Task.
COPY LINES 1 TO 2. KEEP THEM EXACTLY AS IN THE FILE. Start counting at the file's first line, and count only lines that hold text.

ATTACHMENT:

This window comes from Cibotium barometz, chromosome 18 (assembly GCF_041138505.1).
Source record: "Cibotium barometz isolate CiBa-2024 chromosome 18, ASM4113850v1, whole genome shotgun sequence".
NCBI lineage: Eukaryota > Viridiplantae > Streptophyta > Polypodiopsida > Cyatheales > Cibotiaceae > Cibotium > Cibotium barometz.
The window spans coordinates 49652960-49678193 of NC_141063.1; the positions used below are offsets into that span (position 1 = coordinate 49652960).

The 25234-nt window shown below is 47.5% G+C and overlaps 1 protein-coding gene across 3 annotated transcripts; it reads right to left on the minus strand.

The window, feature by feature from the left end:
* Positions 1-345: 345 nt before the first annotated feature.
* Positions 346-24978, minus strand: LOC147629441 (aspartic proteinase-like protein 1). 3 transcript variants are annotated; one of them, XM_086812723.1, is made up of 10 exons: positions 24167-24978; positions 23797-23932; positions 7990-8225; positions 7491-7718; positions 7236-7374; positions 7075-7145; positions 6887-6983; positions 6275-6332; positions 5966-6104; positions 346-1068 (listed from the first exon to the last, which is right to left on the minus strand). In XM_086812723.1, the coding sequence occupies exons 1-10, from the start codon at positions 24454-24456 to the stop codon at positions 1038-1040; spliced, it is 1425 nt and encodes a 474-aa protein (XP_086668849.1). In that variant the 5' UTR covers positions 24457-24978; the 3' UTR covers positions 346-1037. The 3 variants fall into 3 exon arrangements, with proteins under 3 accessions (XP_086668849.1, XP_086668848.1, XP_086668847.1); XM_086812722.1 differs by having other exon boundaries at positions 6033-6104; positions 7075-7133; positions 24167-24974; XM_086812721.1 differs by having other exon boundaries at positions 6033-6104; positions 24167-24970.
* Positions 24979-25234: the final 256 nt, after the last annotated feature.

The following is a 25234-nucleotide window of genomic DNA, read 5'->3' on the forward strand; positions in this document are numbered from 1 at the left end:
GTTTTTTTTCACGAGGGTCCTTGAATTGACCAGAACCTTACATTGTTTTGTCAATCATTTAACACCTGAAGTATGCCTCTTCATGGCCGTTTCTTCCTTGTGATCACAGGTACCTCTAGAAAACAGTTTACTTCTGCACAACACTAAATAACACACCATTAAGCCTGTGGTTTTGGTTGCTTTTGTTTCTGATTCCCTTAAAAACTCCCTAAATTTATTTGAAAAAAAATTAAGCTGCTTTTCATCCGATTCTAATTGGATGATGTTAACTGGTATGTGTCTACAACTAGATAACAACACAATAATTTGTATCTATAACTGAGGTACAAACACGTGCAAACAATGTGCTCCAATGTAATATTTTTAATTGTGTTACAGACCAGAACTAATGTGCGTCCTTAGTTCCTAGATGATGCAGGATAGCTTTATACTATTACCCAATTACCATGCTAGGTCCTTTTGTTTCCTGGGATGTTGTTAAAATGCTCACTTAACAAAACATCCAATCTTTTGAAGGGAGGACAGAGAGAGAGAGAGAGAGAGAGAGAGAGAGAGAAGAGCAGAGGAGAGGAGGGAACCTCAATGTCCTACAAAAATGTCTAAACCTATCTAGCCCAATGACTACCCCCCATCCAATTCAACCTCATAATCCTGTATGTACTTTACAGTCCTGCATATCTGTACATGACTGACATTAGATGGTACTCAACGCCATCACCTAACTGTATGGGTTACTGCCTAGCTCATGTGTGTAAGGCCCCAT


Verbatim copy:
This window comes from Cibotium barometz, chromosome 18 (assembly GCF_041138505.1).
Source record: "Cibotium barometz isolate CiBa-2024 chromosome 18, ASM4113850v1, whole genome shotgun sequence".